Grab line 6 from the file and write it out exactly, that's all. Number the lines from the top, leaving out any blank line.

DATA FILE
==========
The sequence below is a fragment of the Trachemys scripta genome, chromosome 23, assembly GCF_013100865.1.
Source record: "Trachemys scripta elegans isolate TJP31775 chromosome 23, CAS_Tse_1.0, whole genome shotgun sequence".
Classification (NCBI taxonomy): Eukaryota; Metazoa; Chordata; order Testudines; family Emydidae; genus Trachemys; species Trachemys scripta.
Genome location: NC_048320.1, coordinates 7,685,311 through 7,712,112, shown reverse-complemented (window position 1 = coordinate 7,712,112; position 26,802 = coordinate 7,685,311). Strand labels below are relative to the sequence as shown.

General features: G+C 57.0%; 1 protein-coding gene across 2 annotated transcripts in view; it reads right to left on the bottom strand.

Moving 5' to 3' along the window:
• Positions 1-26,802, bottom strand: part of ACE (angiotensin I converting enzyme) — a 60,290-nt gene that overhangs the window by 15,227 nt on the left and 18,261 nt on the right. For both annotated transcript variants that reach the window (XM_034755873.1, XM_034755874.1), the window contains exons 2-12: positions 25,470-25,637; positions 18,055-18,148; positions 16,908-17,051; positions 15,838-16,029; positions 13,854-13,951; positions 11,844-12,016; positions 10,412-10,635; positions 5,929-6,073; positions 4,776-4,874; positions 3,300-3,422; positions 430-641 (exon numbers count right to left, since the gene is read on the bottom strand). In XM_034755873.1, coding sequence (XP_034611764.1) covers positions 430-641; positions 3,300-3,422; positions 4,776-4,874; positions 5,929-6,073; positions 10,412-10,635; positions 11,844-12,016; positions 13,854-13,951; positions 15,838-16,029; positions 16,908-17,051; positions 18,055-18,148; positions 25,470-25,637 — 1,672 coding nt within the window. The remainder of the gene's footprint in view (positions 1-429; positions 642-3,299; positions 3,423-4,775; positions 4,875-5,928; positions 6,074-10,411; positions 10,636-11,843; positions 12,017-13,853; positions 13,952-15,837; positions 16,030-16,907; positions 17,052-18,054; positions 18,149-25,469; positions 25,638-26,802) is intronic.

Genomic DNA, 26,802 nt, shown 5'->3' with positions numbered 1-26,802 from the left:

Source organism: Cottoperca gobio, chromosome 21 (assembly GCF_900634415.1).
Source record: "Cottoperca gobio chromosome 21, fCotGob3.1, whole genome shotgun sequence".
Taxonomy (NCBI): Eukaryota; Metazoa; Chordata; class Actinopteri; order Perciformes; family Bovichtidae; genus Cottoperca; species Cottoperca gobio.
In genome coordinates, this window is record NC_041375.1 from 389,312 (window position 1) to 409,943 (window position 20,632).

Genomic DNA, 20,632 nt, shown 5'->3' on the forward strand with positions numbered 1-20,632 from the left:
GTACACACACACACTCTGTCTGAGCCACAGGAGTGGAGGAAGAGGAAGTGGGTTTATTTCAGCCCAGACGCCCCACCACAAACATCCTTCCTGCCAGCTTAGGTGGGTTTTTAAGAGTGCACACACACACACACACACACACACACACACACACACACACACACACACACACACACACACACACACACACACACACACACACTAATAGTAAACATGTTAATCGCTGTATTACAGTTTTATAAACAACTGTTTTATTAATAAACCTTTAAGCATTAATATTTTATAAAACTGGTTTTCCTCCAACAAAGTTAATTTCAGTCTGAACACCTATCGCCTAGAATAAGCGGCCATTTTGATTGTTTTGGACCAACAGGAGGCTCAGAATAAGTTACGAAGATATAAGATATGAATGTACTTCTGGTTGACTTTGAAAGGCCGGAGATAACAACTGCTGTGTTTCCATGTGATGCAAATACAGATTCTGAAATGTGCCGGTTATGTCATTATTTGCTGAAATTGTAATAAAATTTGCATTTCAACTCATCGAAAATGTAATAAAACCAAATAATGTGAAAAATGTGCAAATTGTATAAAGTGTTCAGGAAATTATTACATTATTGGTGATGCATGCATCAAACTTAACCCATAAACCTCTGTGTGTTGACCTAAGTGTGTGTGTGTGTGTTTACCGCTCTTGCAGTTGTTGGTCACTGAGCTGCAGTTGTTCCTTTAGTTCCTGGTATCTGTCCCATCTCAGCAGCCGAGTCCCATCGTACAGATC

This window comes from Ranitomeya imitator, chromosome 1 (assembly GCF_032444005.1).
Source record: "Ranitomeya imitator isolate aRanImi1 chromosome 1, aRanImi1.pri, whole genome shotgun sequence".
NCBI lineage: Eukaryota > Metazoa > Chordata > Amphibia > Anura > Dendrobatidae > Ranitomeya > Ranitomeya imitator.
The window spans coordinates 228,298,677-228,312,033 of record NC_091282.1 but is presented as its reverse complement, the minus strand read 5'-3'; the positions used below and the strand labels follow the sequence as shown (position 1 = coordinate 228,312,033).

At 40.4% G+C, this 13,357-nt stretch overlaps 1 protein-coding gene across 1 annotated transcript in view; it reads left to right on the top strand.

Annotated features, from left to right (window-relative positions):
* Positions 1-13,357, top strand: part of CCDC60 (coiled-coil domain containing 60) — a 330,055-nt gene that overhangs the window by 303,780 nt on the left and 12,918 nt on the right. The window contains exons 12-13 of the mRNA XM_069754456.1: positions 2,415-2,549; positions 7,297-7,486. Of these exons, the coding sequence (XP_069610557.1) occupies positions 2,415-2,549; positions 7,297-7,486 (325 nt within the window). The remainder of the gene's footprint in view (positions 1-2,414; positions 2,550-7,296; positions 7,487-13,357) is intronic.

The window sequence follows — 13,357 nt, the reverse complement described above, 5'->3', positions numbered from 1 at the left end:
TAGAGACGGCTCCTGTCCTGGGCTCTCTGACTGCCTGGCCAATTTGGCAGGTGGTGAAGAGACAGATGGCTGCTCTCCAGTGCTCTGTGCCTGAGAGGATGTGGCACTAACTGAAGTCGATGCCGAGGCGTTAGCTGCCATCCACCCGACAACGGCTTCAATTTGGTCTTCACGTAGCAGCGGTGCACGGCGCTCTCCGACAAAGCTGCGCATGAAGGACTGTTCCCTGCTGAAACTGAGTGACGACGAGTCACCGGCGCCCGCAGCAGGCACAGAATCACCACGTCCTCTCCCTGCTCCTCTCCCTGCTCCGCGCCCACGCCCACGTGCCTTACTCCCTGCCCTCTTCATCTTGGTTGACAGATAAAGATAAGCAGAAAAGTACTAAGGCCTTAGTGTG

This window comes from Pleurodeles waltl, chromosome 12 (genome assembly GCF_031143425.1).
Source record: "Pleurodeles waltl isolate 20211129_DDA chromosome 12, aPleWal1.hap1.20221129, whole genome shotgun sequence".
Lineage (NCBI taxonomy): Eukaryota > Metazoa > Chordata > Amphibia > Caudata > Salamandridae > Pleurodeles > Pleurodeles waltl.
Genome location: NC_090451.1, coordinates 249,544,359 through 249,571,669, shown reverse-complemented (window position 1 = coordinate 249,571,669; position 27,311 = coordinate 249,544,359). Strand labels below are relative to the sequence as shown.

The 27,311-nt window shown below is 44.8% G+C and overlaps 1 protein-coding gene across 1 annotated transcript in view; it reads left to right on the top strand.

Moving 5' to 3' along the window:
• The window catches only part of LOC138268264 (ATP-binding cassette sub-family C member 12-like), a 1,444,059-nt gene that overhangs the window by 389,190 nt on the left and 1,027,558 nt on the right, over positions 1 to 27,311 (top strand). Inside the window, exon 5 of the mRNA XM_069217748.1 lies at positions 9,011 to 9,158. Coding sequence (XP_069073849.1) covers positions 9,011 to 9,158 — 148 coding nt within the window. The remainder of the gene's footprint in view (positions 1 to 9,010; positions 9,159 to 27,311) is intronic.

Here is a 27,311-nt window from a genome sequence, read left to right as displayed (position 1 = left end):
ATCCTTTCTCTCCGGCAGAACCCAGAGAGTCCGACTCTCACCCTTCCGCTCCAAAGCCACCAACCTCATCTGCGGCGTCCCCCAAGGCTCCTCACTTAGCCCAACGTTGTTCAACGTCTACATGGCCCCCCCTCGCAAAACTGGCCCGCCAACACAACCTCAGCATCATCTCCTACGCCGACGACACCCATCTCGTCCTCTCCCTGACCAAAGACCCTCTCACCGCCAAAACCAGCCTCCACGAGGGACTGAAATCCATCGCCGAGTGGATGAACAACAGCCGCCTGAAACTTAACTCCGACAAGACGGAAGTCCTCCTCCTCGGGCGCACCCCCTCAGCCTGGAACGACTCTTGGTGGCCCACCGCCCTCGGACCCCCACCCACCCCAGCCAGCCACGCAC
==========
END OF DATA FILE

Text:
Moving 5' to 3' along the window: